I observed a solo vehicle, later identified as a black Porsche Cayenne, traveling S/B in the #1 lane approaching me at a high rate of speed. I visually estimated the vehicle to be traveling at 90 mph. I activated the forward antenna on the radar unit and observed a speed of 91 mph in the target window. I then locked in a speed of 91 mph. There was a strong Doppler sound indicating a good lock on the vehicle being tracked.

The suspect vehicle was rapidly overtaking another vehicle approximately 700 feet in front of it and outside the radar cone. I performed a U-turn and began to oertake the suspect vehicle. I then activated my patrol vehicle's emergency lights and suspect vehicle slowed to the right shoulder..."

Other documents revealed that the officer claimed to have observed the speeding Porsche for 3 to 5 seconds, establishing a proper tracking history before taking enforcement action. I also learned that he had graduated from the academy four months previously, giving him no more than four months, at most, of radar experience. There were over a dozen more pages attached, copies of the radar repair logs, patrol vehicle speedometer accuracy certification and the officer's daily log. None of this interested me; the officer had already proven the case for the defendant.

From the officer's sworn declaration I already knew that A) He'd incorrectly identified the Porsche as the vehicle producing the 91 mph reading, 2) His knowledge of radar operation and particularly, his knowledge of the Stalker Dual, was abysmal, and 3) In his declaration, he was lying about what he'd observed and how he'd used the radar.

The rookie officer may have, as he claims, instantly and with phenomenal accuracy visually estimated a distant vehicle's speed within 1 mph of its actual speed. Veteran traffic officers can visually estimate speeds with an accuracy tolerance of plus/minus 2-3 mph, but In 25 years of operating radar, I've yet to meet a rookie who can accomplish this feat. But to be charitable, let's assume that he did.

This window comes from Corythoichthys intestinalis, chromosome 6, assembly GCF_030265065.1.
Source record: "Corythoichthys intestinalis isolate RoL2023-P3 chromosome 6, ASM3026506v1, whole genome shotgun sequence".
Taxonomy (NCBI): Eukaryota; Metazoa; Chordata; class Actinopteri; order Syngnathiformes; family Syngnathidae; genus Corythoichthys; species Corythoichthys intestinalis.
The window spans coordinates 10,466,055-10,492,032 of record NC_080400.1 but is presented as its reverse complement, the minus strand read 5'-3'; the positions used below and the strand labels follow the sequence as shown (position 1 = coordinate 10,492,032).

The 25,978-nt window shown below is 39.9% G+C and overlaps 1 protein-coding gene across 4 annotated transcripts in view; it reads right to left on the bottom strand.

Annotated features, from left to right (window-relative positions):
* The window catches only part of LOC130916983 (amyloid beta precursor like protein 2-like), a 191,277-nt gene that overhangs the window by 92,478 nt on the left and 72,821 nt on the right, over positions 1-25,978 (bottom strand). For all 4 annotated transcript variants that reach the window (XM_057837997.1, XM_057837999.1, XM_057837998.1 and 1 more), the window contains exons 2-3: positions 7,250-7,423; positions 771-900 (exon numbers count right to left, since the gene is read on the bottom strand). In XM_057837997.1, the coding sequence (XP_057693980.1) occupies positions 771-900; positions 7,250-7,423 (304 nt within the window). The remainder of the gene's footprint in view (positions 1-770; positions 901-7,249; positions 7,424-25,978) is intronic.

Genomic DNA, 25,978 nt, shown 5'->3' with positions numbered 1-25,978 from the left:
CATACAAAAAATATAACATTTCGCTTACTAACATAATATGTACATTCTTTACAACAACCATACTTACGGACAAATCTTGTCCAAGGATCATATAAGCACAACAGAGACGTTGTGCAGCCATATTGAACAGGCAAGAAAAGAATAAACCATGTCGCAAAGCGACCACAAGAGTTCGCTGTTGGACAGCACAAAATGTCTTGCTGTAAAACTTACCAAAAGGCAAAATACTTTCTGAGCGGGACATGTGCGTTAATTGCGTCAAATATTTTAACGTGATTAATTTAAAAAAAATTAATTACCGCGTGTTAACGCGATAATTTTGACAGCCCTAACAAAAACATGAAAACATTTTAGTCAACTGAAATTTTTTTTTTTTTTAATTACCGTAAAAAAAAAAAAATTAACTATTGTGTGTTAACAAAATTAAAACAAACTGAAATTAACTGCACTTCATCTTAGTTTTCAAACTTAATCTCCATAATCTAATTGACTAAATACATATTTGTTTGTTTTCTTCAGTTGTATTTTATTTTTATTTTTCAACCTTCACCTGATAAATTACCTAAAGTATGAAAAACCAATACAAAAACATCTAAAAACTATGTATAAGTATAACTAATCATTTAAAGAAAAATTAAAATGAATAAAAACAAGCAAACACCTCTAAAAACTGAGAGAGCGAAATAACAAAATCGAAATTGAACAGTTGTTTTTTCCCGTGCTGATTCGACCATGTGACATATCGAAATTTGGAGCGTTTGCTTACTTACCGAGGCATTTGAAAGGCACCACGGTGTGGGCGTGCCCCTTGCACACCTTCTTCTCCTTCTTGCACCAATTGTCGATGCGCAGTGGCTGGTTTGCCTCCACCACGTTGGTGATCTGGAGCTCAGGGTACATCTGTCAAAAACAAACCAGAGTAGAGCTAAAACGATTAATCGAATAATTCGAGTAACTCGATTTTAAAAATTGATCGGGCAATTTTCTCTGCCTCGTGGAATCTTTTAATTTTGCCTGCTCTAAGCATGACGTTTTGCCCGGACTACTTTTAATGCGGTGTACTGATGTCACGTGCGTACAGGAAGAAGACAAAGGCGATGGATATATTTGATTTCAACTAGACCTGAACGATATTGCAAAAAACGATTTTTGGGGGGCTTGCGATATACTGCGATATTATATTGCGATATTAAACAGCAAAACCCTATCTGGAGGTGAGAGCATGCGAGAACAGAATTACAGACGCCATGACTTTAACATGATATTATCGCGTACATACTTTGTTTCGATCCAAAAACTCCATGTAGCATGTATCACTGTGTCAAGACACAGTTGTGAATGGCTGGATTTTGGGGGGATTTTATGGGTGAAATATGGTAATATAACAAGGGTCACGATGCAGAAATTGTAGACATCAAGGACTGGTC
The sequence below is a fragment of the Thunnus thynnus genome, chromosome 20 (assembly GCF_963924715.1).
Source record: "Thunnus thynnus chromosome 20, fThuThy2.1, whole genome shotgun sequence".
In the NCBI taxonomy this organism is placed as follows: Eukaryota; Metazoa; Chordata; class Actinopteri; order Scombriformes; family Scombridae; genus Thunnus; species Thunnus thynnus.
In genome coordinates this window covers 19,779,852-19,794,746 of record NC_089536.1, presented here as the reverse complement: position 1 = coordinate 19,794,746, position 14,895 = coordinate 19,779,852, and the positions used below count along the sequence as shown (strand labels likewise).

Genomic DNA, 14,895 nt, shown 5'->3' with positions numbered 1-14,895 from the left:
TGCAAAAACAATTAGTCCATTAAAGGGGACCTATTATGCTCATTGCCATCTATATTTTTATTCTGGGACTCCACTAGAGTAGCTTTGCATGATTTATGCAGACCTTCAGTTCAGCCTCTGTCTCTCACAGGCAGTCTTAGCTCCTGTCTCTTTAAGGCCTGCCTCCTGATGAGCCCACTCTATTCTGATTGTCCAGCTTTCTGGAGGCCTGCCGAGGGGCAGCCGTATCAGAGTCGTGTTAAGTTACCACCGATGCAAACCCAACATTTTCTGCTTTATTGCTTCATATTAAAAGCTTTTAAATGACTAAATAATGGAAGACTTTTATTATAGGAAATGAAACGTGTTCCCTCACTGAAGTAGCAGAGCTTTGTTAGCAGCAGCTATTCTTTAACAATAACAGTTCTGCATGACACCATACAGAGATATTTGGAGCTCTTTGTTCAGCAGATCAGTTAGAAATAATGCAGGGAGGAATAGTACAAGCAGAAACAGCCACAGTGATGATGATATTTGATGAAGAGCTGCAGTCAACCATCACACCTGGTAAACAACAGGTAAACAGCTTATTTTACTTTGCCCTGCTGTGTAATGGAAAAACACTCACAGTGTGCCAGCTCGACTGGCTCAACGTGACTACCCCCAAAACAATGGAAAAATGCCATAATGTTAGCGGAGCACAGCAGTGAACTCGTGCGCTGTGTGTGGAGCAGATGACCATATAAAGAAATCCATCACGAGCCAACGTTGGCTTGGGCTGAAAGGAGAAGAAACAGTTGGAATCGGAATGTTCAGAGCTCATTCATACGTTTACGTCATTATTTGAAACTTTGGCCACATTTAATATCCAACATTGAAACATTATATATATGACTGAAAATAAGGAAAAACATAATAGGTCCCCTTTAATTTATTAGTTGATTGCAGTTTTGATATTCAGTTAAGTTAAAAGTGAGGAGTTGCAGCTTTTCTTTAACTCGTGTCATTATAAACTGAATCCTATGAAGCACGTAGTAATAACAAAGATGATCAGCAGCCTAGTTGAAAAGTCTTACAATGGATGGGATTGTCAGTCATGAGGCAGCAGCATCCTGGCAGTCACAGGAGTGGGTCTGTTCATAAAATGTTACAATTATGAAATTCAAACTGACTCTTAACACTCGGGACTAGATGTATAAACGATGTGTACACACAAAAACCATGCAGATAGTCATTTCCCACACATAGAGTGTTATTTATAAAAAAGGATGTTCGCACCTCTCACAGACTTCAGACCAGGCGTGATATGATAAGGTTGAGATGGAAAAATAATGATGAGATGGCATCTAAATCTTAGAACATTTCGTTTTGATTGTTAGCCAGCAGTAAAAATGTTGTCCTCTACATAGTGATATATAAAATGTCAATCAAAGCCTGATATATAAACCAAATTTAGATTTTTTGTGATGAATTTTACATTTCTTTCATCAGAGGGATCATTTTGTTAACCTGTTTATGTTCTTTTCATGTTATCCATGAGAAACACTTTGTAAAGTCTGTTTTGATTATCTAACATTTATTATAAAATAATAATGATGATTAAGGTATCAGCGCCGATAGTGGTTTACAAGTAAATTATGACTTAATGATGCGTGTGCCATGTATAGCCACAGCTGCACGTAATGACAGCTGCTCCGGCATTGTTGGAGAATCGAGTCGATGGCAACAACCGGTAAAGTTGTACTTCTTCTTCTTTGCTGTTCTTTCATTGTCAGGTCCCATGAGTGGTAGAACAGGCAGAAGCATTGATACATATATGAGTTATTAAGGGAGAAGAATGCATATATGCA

What proves the case for the defendant is the officer's statement that he "... observed a speed of 91 mph in the target window... then locked in a speed of 91 mph." No he didn't. The radar won't permit this.

First, some background to support this statement. Among other qualifications, I'm the only person who has ever field-tested all of the frontline moving radar units, the Stalker Dual included. These tests were performed for the manufacturers, curious to see how their wares compared to the competitions'. The Fastest Speed feature was tested extensively during the course of these tests.

I've also worked traffic with the Stalker Dual since 1994 and have owned one for years. And as any experienced Stalker operator knows, the Dual SL and Dual DSR have the longest range in the business. The Stalker can easily clock a Cayenne-sized target at one mile or more; I've clocked 18-wheelers at twice that distance.

Here's an excerpt from my expert report sent Berger that explains what happened:

Radar operating in conventional Moving Mode/Opposite Lane will display only the speed of the strongest target. When two or more targets of roughly similar size are in the beam, the strongest target will be the vehicle in the radar beam that is closest to the radar antenna.

The Stalker Dual has Fastest Speed mode, in which it displays the speed of the fastest vehicle in the radar beam as well as that of the strongest target. Officer Miller was operating his Stalker radar in this mode, monitoring opposite-lane vehicles as they approached his rolling cruiser.